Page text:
What Is British Cinema?: "Dracula" (1958)

The golden age of Hammer Horror—the hugely successful horror franchise launched by Britain’s Hammer Film Productions—ran from the late 1950s through the 1960s, and revived many of the screen monsters from the 1930s Universal catalog.  Dracula (a.k.a. Horror of Dracula, dir. Terence Fisher, 1958) marked the first appearance by the great Christopher Lee in the title role, starring opposite Peter Cushing as Van Helsing.  As far as adaptations of the Bram Stoker novel go, it’s fairly loose stuff.  Jonathan Harker dies during his initial visit to Castle Dracula, whereupon Van Helsing and Arthur Holmwood become our heroes.  There’s also some general shuffling-around of Lucy and Mina; these are basically a set of stock characters who have been given names out of Stoker.  Come to think of it, has there ever been a completely faithful adaptation of that damned book?  (In spite of its title, Bram Stoker’s Dracula [dir. Francis Ford Coppola, 1992] certainly takes its liberties with the source material.)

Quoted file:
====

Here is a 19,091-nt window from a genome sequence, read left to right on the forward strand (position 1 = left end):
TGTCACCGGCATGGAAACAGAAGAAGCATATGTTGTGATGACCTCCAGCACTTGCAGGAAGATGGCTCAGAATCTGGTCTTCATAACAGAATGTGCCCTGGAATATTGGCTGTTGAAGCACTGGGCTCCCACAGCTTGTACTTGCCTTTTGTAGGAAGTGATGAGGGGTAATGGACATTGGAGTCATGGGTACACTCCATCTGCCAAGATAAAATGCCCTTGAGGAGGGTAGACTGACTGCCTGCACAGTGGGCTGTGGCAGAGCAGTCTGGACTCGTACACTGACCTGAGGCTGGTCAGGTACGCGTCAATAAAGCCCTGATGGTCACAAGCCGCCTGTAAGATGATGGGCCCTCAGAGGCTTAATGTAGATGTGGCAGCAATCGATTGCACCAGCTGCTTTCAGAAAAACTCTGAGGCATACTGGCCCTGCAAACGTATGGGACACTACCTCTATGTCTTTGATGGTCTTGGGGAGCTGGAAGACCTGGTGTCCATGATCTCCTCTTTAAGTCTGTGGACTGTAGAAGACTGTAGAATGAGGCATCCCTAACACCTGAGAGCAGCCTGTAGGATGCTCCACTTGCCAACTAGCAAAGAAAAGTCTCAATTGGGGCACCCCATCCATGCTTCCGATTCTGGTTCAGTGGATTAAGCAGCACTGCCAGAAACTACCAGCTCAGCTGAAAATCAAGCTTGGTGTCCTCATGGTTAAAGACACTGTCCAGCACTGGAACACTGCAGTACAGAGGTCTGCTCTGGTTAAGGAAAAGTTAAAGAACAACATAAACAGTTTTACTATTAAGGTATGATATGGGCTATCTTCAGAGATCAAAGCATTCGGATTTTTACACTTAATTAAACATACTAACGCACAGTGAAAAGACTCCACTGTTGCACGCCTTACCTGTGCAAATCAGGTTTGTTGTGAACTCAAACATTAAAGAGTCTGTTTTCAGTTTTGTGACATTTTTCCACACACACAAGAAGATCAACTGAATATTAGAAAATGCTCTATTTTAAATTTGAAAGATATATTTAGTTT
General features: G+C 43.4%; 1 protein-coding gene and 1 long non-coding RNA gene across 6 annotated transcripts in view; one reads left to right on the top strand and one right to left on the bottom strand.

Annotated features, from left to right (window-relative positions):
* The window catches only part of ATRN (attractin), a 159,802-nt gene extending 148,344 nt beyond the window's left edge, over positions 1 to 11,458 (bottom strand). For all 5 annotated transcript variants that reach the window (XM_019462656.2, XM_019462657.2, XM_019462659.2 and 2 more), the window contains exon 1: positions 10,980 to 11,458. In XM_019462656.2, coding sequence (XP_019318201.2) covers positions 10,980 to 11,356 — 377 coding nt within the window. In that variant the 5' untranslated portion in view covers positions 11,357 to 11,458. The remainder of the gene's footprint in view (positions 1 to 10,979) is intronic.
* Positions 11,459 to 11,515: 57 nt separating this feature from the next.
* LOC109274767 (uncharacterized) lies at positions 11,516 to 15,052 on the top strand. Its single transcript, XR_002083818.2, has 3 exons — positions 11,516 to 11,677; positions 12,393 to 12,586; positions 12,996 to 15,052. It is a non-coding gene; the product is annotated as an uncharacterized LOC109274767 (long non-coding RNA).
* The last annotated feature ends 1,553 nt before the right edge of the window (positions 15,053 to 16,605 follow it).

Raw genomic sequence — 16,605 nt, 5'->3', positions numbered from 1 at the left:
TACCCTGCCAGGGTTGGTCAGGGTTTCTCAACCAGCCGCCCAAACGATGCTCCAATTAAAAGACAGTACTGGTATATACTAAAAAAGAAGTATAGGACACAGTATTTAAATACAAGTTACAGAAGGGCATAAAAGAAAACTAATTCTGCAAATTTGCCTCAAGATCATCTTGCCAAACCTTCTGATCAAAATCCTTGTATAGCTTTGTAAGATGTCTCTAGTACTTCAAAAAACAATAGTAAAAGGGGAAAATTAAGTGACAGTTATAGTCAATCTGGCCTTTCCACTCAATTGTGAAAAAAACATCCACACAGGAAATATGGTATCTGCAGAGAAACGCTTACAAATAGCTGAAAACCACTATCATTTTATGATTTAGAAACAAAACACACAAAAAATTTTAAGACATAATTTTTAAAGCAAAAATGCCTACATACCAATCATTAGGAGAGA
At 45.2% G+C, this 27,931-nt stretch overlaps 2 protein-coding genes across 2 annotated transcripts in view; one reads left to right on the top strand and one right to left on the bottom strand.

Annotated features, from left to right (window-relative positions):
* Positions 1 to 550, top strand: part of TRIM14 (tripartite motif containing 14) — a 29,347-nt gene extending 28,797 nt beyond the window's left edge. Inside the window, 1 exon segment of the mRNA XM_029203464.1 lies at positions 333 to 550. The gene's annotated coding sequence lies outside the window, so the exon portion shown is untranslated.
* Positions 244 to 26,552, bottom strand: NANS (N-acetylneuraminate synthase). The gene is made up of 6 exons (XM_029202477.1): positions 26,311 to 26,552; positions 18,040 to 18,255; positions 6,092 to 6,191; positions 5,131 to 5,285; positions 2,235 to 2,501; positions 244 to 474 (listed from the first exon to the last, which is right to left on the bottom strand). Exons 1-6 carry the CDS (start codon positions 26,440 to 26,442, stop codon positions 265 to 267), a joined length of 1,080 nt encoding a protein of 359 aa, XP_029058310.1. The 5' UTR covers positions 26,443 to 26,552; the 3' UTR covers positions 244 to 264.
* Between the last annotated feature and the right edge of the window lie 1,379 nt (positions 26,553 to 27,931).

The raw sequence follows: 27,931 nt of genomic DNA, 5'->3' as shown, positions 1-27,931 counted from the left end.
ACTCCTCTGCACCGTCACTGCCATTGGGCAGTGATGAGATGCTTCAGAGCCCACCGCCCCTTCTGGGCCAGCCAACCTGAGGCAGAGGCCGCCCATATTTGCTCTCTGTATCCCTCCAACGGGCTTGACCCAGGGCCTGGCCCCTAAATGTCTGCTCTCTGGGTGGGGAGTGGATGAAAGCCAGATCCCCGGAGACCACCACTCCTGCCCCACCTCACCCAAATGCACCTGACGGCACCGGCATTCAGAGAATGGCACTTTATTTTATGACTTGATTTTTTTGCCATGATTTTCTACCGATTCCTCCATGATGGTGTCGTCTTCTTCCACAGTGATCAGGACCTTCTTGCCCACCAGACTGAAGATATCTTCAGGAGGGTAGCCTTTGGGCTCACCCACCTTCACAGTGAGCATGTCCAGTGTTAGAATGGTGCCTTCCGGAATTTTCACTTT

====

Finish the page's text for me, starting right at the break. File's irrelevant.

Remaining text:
As charming and fun as Hammer’s Dracula is, it’s a revealing example of how much horror cinema was changed by what Pauline Kael called the “Gothic horror comedies” of the 1960s (PsychoRosemary’s BabyNight of the Living Dead).  The modern (i.e., post-Psycho) horror film not only sports more graphic sex and violence, but also sports a savvier, more deliciously ironic sensibility toward its subject matter that makes almost everything that came before look square by comparison.  In the Dracula of 1958, made just before the turn into modern horror, we’re still stuck in the dreary tropes of the classical period:  cobwebs, creaking vaults.  Movies like Rosemary’s Baby and Psycho—to say nothing of later masterpieces like Carrie and The Shining—brushed aside the cobwebs and moved horror out of the graveyard and into the living room, the bedroom, the apartment building, the high school, the suburb, out of old-world Europe and into modern-day America.  If Christopher Lee’s Dracula is still iconic, he looks sadly quaint next to the likes of Norman Bates and Michael Myers.

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